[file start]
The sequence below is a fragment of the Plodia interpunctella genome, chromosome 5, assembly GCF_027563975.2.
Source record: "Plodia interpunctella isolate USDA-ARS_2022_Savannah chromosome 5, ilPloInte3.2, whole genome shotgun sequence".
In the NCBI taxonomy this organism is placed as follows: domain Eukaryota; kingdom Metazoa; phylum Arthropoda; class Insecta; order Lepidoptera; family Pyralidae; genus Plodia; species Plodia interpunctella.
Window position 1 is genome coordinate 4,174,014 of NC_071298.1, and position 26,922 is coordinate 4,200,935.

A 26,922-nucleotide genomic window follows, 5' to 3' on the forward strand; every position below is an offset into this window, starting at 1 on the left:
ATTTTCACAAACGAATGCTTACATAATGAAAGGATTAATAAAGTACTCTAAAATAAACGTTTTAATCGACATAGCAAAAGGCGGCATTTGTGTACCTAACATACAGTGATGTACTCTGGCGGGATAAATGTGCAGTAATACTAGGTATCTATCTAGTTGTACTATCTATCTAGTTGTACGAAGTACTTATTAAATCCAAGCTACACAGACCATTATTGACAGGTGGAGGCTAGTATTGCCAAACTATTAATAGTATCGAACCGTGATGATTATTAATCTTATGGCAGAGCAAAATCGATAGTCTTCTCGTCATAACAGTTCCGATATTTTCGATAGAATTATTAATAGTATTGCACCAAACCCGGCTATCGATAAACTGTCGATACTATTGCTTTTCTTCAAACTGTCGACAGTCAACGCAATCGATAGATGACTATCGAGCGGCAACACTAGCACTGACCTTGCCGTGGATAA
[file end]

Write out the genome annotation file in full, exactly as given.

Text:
The sequence below is a fragment of the Plodia interpunctella genome, chromosome 5, assembly GCF_027563975.2.
Source record: "Plodia interpunctella isolate USDA-ARS_2022_Savannah chromosome 5, ilPloInte3.2, whole genome shotgun sequence".
In the NCBI taxonomy this organism is placed as follows: domain Eukaryota; kingdom Metazoa; phylum Arthropoda; class Insecta; order Lepidoptera; family Pyralidae; genus Plodia; species Plodia interpunctella.
Window position 1 is genome coordinate 4,174,014 of NC_071298.1, and position 26,922 is coordinate 4,200,935.

A 26,922-nucleotide genomic window follows, 5' to 3' on the forward strand; every position below is an offset into this window, starting at 1 on the left:
ATTTTCACAAACGAATGCTTACATAATGAAAGGATTAATAAAGTACTCTAAAATAAACGTTTTAATCGACATAGCAAAAGGCGGCATTTGTGTACCTAACATACAGTGATGTACTCTGGCGGGATAAATGTGCAGTAATACTAGGTATCTATCTAGTTGTACTATCTATCTAGTTGTACGAAGTACTTATTAAATCCAAGCTACACAGACCATTATTGACAGGTGGAGGCTAGTATTGCCAAACTATTAATAGTATCGAACCGTGATGATTATTAATCTTATGGCAGAGCAAAATCGATAGTCTTCTCGTCATAACAGTTCCGATATTTTCGATAGAATTATTAATAGTATTGCACCAAACCCGGCTATCGATAAACTGTCGATACTATTGCTTTTCTTCAAACTGTCGACAGTCAACGCAATCGATAGATGACTATCGAGCGGCAACACTAGCACTGACCTTGCCGTGGATAA